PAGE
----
Understanding the industry
As part of your fertility planning, you may consider sperm donation. Before you do, we suggest you consider the following:
When choosing a sperm donor, it’s important to understand the fertility industry as a whole. Currently in the U.S., the billion-dollar gamete business is entirely unregulated. For good reason, it’s often called the “Wild, Wild West of Fertility!”
What does this lack of regulation look like in practice? When a cryobank (which stores sperm) solicits sperm donors, the contract they sign with the donor usually includes a promise of limiting the number of family units that can be created with his sperm. (Note the contradiction: while sperm donors are almost always paid, the definition of “donor” is someone who gives something without being compensated.) A family unit is a single mother or couple who might have many children using the same sperm donor.
The industry also keeps the identity of the sperm donor concealed entirely unless the sperm donor has consented to release his identity when the child(ren) reaches the age of 18. The majority of sperm donors within the typical cryobank’s databases are anonymous sperm donors. “Known Donor” sperm is marked up in price considerably.
These arrangements may seem fine at first glance but as one looks further, the problems become apparent.
Taking a Closer Look
Once the sperm donor provides his sperm to the cryobank(s), he has no say in who will end up with his sperm. The cryobank is not legally obligated to confirm or qualify the recipient financially, psychologically, or otherwise. Additionally, the recipient of the sperm does not have to report back to the cryobank any births, birth defects or miscarriages that result from conception with the donor’s sperm. In theory, the recipient in some states could order the sperm delivered to his or her home and then pass the sperm onto a friend, neighbor or stranger with no accountability.
Commercialized sperm encourages the commodification of children and life
While the cryobank(s) promise a specified maximum numbers of family units can be created, they will continue to sell donor sperm beyond that maximum in response to demand. In some recent cases, sperm donors have discovered their sperm was used to create hundreds of children. As a result of industry recklessness, donor-conceived people are now meeting without knowing they are actually half siblings.
The unregulated industry of commercialized sperm donation encourages the commodification of children and life. At the same time, donor anonymity often proves to be painful for donor-conceived children. As a result, donor anonymity has been outlawed in a large number of countries, including: Canada, Sweden, Norway, the Netherlands, Britain, Switzerland, Australia, and New Zealand. These countries only allow non-anonymous sperm donation, generally based on the principle that every child has a right to know of his/her biological origins.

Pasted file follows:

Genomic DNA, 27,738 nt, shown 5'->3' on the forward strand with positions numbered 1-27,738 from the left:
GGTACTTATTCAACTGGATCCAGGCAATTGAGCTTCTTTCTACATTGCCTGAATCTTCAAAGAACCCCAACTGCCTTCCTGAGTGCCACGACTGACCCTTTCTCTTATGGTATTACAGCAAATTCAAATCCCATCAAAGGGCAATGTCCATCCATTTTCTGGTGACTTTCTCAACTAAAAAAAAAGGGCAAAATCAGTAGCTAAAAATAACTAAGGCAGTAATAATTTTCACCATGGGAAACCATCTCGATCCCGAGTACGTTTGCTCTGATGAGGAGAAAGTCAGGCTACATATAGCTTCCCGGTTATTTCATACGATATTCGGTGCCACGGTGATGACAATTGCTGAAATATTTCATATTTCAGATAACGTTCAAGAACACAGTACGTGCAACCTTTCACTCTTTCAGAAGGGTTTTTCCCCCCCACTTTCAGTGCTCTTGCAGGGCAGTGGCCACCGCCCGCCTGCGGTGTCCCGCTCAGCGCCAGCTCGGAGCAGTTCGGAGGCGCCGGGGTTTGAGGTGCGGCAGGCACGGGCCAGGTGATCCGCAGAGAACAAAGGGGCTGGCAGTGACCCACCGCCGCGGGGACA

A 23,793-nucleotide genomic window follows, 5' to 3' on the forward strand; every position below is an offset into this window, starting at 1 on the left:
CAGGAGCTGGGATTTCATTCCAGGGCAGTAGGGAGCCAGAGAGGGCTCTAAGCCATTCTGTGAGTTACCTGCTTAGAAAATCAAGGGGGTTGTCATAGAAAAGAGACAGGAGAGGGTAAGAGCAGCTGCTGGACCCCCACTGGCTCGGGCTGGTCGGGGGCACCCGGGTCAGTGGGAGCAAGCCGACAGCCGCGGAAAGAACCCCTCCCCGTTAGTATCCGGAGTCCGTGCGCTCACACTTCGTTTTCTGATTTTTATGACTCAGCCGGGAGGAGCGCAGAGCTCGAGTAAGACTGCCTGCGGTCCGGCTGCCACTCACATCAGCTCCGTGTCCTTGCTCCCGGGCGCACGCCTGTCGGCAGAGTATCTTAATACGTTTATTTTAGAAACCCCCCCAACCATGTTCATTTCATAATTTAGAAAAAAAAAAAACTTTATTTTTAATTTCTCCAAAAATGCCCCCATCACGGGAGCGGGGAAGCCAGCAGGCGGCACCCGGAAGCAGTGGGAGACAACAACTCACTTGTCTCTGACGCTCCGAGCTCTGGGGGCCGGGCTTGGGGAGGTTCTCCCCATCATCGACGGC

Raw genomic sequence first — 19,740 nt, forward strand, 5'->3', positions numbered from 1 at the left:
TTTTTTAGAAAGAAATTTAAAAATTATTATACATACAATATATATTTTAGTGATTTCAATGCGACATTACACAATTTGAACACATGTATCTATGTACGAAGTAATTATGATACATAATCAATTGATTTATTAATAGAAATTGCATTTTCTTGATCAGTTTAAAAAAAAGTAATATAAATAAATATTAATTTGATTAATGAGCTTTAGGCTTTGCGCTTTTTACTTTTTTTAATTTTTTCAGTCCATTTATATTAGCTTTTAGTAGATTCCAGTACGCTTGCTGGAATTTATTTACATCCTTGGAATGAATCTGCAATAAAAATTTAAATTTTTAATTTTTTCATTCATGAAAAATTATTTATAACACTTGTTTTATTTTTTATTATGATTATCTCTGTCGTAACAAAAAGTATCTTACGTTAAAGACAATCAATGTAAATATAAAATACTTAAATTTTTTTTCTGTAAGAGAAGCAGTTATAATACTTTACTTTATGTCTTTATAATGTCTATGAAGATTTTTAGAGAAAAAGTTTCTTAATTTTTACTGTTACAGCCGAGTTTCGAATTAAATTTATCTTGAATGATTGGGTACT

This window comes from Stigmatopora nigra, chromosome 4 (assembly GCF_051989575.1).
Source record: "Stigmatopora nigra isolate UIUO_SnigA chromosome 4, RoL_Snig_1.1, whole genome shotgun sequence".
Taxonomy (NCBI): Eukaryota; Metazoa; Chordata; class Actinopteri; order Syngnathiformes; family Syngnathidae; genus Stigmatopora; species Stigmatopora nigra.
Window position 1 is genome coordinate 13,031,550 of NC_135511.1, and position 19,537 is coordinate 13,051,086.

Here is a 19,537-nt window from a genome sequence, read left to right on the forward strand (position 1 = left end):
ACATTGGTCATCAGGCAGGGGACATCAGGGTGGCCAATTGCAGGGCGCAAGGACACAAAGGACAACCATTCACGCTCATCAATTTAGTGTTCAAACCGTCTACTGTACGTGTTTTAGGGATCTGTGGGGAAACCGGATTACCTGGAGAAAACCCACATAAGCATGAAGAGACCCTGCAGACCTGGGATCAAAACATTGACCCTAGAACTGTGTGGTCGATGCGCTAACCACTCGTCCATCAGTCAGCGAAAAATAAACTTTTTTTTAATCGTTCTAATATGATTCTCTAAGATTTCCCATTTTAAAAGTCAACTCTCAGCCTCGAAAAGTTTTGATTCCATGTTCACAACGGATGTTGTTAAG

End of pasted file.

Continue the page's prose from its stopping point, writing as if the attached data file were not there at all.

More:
Everyone has a right to know their origins
“the American Society for Reproductive Medicine (ASRM), an advisory and advocacy group for the American fertility industry, says it will strongly oppose any move to ban anonymous donations.”
Not all family units have the option to use the same donor
There are many circumstances where a family unit wants to expand using the same sperm donor they used for their first child – only to find the sperm donor has “retired” or that his specimens are no longer available. This proves challenging for some families as they are confronted with having to use a different sperm donor. For families that want the closest biological relationship between their children, a difficult decision must be made whether to move forward to conceive children with different sperm donors.
Some may never know their origins
As demand for the use of known sperm donors rises and more and more donor conceived children reach adulthood wanting to know where they came from, cryobanks have responded by agreeing to act as mediators between children and donors. They will reach out to the sperm donor if they can find him to deliver the child(ren)’s request for contact. This is often not successful; when decades have passed since the original donation, contact information may have lapsed. When contact is made, the anonymous donor may deny the request. Worse still, some sperm donors may die before their biological children begin their search. In these instances, your child may never know his or her biological origins.
Despite the overwhelming number of reasons to follow other nations in moving to a known donor system, the American Society for Reproductive Medicine (ASRM), an advisory and advocacy group for the American fertility industry, says it will strongly oppose any move to ban anonymous donations. There is little prospect that an exclusively known donor system will be implemented in the U.S. soon.
The bottom line: there are many benefits in choosing a known sperm donor versus an anonymous sperm donor and we invite you to consider choosing a known sperm donor. A good fertility coach can explain these issues in more detail and help you arrive at an informed decision that’s best for you.
Several books have been written on the subject. Please feel free to mosey on over to our “Featured Books” page for a list.